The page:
Essay On Stem Cell And Its Potential To Advance Regenerative Medicine In Aging Adults
One of the most controversial scientific breakthroughs to date is the discovery of stem cell and its promising capability to heal many diseases, among which are those that required tremendous attention, time, effort and funding in search of a definite cure but still remain untreatable, such as cancer. Stirring controversy, provoking debates and making the headlines in at least the last 10 years, the use of stem cell in regenerative medicine as well is in other fields clinical science is undoubtedly an issue worth addressing—especially when taking into consideration its promising future of bringing a more permanent cure to many life-debilitating, sometimes incurably fatal, diseases. As an advocate for the use of stem cell in regenerative medicine and clinical science fields, I intend to conduct a research on the potential of stem cell research to advance regenerative medicine in aging adults which aims to connect with the society and with the other advocates and investigators of the topic. The intended research also aims to pass truthful and unbiased information to legislators so they would understand how important it is to consider the laws they make in connection with stem cells. The research will be useful in (1) disseminating proper information about the real potential of stem cells in treating incurable diseases and regenerating damaged tissues and organs of the body, (2) raising awareness about the promising capability of stem cells, (3) debunking false myths that hamper the development of current stem cell researches, and (4) settling, once and for all, the truth behind all ethical concerns being automatically linked to stem cells which inevitably connotes all studies done to further furnish the whole concept of integrating stem cell in regenerative medicine and clinical science.
As an advocate, I have to commit my time and effort in order to fulfill my research as the issue I am addressing is something that I find personally interesting upon learning about the hampered potential of stem cells. Considering the many lives it could have saved and seeing it in the faces of some family members, friends and other members of my own society, I am more compelled to do the research. My natural inclination to research compelling science-related social issues, ability to deliver unbiased results and particular knowledge about human sciences are my key strengths to fulfill this research.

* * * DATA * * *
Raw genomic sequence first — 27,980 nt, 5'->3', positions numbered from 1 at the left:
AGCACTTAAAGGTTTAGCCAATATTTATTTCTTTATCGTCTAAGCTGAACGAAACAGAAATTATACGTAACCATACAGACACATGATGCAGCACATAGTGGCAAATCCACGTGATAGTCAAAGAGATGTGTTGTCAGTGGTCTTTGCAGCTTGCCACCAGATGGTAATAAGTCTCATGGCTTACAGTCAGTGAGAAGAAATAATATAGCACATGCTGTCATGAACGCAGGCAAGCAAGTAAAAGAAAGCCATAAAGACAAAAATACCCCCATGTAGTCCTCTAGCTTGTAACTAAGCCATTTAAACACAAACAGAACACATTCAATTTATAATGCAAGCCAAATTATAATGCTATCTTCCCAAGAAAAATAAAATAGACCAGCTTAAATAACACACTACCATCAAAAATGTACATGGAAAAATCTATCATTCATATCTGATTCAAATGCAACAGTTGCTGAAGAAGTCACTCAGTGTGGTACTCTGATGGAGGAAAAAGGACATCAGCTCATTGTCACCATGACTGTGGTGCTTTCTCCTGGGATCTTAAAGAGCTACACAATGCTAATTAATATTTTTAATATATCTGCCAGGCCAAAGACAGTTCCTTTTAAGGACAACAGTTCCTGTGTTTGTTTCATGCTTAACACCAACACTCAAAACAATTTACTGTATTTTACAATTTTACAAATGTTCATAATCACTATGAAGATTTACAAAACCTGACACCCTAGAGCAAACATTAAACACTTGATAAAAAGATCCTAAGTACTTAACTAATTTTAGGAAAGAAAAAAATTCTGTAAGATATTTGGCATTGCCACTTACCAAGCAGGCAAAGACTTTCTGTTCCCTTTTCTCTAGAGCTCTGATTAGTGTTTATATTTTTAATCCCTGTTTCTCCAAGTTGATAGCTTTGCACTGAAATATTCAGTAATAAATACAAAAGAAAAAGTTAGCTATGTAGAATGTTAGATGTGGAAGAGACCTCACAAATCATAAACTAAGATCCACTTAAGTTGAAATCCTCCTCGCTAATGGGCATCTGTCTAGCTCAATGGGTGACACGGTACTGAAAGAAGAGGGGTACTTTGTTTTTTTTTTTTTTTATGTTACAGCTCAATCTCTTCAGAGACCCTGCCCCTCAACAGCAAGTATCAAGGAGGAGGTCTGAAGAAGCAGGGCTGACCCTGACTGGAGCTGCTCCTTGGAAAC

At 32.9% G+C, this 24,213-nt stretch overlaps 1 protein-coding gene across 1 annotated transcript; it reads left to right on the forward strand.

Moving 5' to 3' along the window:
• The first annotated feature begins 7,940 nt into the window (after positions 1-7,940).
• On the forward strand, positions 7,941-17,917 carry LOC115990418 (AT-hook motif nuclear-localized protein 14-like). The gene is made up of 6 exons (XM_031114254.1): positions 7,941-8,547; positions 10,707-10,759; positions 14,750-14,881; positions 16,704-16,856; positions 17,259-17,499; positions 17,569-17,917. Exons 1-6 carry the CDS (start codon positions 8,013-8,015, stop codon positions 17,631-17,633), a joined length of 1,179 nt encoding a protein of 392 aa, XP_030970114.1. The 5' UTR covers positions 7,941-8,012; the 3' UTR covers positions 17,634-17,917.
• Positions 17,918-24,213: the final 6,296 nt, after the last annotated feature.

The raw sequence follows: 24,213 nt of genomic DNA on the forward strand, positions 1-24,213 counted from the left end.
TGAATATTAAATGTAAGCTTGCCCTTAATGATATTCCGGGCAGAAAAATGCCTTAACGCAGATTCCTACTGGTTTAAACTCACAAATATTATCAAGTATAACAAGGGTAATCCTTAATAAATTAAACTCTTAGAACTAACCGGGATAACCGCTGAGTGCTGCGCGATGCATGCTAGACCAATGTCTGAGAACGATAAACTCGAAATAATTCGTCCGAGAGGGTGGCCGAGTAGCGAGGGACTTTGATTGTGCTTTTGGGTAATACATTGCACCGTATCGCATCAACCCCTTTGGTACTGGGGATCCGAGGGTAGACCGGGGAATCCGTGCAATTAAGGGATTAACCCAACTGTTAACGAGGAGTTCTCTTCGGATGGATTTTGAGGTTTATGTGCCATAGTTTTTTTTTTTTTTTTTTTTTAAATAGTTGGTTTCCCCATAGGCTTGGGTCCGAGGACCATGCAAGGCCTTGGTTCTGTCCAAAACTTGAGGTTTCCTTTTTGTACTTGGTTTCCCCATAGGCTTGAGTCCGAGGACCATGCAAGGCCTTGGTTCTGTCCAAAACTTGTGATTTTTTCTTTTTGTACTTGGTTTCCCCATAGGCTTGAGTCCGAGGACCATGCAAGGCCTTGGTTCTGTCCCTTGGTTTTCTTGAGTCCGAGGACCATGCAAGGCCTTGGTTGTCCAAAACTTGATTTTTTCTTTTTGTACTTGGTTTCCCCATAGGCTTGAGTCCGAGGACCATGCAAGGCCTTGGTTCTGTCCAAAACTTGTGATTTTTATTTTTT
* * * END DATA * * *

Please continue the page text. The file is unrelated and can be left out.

Generally, stem cells are primitive cells (the cells present during embryonic development) that have the capacity to divide and produce more identical stem cells or specialize and become cells of a particular tissue (De Wert and Mummery, 2003). Stem cells may be produced either by (1) in vitro fertilization (IVF) or (2) somatic nuclear cell transfer (SNCT) (Bobrow, 2005). In both processes, an ovum that is ready to give rise to an embryo is usually hampered from fully developing once it has reached the blastocyst stage (Bobrow, 2005). In the blastocyst stage, the in vitro embryo may be implanted in a uterus and develop completely into a fetus or it may also be left in vitro for continuous culture of stem cells (Bobrow, 2005). This reality of stem cell harvesting is the core of many alarming concerns that regard the whole process as unethical (Bobrow, 2005). But both IVF and SNCT are not unethical, as (1) the egg cell used is unfertilized and (2) even if fertilized, if done in vitro, it still cannot differentiate and develop into an organism (Bobrow, 2005). So, the argument against stem cell harvest and use is already invalid if the blastocyst from where the stem cells were derived was done in vitro and remained in vitro for the culture—no life in human form was ended, as the arguments state, as none ever existed in that pattern. Therefore, developing stem cell research especially for the advancement of regenerative medicine in aging adults is helpful and should be continued and funded.
Bobrow, J.C. (2005). The Ethics and Politics of Stem Cell Research. Transactions of the American Opthalmological Society, 103, 138-142. Retrieved from http://www.ncbi.nlm.nih.gov/pubmed/17057797
De Wert, G., and Mummery, C. (2003). Human embryonic stem cells: research, ethics and policy. Human Reproduction, 18(4), 672-682. DOI: 10.1093/humrep/DEG143